One year ago today, the world watched while George Floyd was murdered at the hands of a policeman on an American street corner. His death resonated deeply in America’s consciousness, joining a distressing if familiar chorus of names, from Breonna Taylor to Ahmaud Arbery, killed by police or extrajudicial violence. The swift public reaction to Floyd’s death transcended anger and outrage, moving people to act.
In the weeks after the world witnessed that unbearable 9 minutes and 29 seconds, reports show as many as 26 million Americans took to the streets, joining peaceful protests in hundreds of cities to voice their demand for change. It was very likely the largest collective action ever on U.S. soil. In his untimely death, Floyd sparked a movement that sought to reckon with the legacy of racism as the coronavirus pandemic was at its height.
That is why today, and every day, at the National Museum of African American History and Culture, we remember George Floyd and so many others whose lives were taken abruptly. Their tragic deaths spur introspection and action.
History teaches us that action in the name of the fallen can bring about powerful change. There are few better examples than Emmett Till, the 14 year-old who was beaten and lynched in 1955 while visiting relatives in Mississippi. Following her son’s death, Mamie Till-Mobley did something extraordinary: She decided to hold a public funeral with an open casket. Thousands of people attended, with pictures published in magazines, fueling a national outrage.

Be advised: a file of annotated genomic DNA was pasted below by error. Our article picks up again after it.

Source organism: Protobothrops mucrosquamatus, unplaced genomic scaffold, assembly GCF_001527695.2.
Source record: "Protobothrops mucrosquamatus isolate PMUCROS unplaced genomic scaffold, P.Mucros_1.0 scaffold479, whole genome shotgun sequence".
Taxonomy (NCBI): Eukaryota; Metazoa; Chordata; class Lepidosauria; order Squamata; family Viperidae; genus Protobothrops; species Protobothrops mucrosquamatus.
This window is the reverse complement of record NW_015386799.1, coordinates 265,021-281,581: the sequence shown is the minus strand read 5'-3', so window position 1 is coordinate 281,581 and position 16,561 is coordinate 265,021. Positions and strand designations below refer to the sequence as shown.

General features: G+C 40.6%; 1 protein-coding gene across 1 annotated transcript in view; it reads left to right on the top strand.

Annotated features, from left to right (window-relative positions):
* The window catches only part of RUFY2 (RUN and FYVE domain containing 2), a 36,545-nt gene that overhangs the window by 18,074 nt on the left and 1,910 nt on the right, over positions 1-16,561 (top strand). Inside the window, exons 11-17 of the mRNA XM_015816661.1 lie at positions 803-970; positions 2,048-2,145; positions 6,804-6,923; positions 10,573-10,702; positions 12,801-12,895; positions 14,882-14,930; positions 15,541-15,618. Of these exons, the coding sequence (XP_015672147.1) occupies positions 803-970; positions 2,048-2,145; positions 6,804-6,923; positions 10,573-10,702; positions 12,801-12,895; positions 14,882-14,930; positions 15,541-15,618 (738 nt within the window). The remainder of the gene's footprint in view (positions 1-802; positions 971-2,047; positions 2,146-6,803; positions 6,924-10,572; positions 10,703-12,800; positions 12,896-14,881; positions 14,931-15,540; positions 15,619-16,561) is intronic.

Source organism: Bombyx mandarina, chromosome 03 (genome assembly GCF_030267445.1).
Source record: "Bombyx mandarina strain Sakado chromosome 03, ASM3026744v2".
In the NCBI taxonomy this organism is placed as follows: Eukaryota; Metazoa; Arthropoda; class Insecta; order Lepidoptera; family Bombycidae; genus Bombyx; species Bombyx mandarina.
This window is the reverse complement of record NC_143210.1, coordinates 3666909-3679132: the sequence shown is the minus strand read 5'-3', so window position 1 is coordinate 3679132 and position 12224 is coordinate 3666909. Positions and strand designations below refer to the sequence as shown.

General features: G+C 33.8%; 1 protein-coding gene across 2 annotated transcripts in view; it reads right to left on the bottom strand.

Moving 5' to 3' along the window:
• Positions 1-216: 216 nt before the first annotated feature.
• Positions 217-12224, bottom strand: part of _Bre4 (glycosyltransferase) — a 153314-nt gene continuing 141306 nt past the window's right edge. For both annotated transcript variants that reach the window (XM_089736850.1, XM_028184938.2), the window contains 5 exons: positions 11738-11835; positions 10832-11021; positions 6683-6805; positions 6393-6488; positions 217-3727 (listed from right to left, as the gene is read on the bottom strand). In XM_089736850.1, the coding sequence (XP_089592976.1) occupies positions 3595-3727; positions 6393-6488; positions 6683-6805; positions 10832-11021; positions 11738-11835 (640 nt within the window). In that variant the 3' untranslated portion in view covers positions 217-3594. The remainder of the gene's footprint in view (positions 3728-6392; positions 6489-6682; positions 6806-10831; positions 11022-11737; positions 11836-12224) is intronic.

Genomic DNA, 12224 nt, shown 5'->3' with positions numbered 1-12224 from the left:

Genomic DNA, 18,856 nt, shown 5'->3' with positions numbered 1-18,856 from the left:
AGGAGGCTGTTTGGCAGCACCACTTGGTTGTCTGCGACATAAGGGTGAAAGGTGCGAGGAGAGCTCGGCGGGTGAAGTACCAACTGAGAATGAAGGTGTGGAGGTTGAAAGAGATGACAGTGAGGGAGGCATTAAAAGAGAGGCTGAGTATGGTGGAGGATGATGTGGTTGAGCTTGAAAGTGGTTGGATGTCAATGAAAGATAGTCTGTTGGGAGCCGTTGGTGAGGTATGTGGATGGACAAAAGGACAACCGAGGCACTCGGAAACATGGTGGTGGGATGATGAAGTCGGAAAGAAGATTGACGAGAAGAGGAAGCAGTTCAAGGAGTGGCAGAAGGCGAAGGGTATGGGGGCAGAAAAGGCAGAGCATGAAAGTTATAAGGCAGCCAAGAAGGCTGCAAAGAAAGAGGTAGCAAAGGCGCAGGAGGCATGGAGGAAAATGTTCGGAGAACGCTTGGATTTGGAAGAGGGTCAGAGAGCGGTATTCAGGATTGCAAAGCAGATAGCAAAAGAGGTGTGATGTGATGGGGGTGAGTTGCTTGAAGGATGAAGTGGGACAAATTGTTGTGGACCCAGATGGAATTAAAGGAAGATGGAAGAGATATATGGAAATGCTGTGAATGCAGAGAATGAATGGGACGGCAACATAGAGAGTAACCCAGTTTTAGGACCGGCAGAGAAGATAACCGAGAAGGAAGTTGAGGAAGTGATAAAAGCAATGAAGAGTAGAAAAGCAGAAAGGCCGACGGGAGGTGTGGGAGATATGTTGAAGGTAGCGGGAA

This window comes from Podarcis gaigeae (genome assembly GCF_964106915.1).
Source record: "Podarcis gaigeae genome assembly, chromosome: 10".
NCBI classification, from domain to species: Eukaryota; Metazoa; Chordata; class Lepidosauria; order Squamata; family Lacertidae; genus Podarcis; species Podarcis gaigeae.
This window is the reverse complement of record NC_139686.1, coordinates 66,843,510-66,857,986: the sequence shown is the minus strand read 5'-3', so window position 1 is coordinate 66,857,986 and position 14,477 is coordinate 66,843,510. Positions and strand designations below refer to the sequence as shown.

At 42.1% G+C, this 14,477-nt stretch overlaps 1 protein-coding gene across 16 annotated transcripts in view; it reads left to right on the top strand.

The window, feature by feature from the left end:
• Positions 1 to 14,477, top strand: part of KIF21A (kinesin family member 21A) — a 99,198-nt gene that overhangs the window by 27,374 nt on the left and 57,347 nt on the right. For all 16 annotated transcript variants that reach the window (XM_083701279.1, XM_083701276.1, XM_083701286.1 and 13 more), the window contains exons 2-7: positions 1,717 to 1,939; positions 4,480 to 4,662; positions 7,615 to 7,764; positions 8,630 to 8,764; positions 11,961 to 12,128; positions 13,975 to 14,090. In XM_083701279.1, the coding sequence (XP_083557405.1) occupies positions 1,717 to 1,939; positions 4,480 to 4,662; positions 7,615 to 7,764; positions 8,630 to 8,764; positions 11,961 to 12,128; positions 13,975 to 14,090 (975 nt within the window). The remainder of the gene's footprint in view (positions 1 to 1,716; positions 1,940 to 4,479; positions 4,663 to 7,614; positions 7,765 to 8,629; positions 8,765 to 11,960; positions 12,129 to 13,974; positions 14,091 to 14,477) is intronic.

While the men who murdered Till escaped conviction—and admitted their culpability—one mother’s decision to bear witness in the most personal way helped power the civil rights movement. Rosa Parks said Till’s death inspired her refusal to sit in the back of an Alabama bus. Dr. Martin Luther King Jr. spoke of Till often; his “I Have a Dream” speech was delivered on the eighth anniversary of the young boy’s death. And the impact has endured. Emmett Till’s family reached out to George Floyd’s family as his killer went on trial and was convicted this year.
“You must continuously tell Emmett’s story until man’s consciousness is risen,” Mamie Till-Mobley once said. “Only then will there be justice for Emmett Till.”
At the National Museum of African American History and Culture, not only do Mamie Till-Mobley’s words resonate, millions have lined up since our opening to pay respects to Till’s memory and inspiration, viewing his glass casket. The connections between Till’s life and Floyd’s is one shared by our visitors, who can now return to see the reopened museum, listening to Till’s story and remembering Mamie Till-Mobley’s bravery.
Such bravery insists that we too serve as witnesses, who not only see but speak. As we reopen our doors, we welcome visitors to continue to see up close the long Civil Rights Movement, and the ongoing fight for social justice, from Harriet Tubman to the current day, providing both sustenance and solace. Remembering George Floyd and so many others whose lives were cut short reminds us of our history, the need for insight and change, and the museum’s mission in telling the story of a people and a nation.
This article was originally published by the Smithsonian’s National Museum of African American History and Culture.